Eid al-Adha, or greater Eid, is celebrated on the 10th day of Dhu al-Hijah, the 12 month of the Islamic calendar. This year this will be around 10th-11th September, depending on the sighting of the new moon.
Also known as the feast of the sacrifice, it should not be confused with Eid al-Fitr, the feast of the breaking of the fast. Eid al-Adha celebrates the prophet Ibrahim’s willingness to sacrifice his son.
The story tells how Allah appeared to Ibrahim in a dream and asked him to sacrifice his son, Ishmael, as a sign of his obedience. Just as Ibrahim was about to perform the sacrifice, Allah stopped him and gave him a lamb to slaughter instead. The same story is recounted by Jews and Christians who tell of Abraham being asked to sacrifice his son, Isaac.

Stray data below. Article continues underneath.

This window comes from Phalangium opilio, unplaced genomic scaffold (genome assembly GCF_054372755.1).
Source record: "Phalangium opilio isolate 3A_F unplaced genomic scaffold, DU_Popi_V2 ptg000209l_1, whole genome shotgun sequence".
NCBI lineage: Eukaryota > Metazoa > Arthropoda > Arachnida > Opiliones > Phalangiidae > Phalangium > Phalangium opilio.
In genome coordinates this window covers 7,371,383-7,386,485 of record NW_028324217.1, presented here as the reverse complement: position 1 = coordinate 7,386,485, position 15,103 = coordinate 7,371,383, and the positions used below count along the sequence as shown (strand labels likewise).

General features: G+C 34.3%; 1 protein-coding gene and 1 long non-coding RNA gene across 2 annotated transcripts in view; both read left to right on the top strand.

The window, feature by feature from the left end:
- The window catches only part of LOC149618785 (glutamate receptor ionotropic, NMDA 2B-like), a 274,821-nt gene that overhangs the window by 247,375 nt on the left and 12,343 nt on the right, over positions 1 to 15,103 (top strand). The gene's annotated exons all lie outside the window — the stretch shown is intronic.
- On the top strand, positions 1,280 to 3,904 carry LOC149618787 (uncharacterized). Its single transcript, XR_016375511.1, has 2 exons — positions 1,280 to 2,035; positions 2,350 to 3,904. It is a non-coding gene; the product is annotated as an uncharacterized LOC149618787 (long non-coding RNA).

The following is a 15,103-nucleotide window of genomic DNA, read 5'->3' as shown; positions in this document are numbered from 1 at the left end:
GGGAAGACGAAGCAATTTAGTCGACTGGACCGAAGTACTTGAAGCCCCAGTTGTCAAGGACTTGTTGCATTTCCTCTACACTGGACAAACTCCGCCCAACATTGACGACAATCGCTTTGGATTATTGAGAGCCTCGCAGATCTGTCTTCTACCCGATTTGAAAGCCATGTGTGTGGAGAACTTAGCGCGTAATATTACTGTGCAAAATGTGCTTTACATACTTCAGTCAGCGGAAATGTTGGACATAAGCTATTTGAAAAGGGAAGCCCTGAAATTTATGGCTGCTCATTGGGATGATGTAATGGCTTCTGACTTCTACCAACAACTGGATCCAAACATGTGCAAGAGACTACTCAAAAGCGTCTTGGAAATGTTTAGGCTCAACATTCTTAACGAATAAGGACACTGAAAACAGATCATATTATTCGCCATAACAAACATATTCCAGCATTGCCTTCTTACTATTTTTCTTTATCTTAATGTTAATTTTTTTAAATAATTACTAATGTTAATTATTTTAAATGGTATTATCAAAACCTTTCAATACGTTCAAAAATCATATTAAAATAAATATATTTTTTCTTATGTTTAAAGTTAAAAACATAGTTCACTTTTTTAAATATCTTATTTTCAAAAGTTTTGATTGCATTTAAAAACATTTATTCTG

Many Muslims sacrifice a sheep or goat for this festival and the meat is shared equally between family, friends and the poor. Anyone in the UK who chooses to do this makes an arrangement for the sacrifice to be carried out in a slaughterhouse.
As with many Muslim festivals, the day starts with prayers at the mosque before the rest of the celebrations – getting together with family and friends and exchanging gifts – begin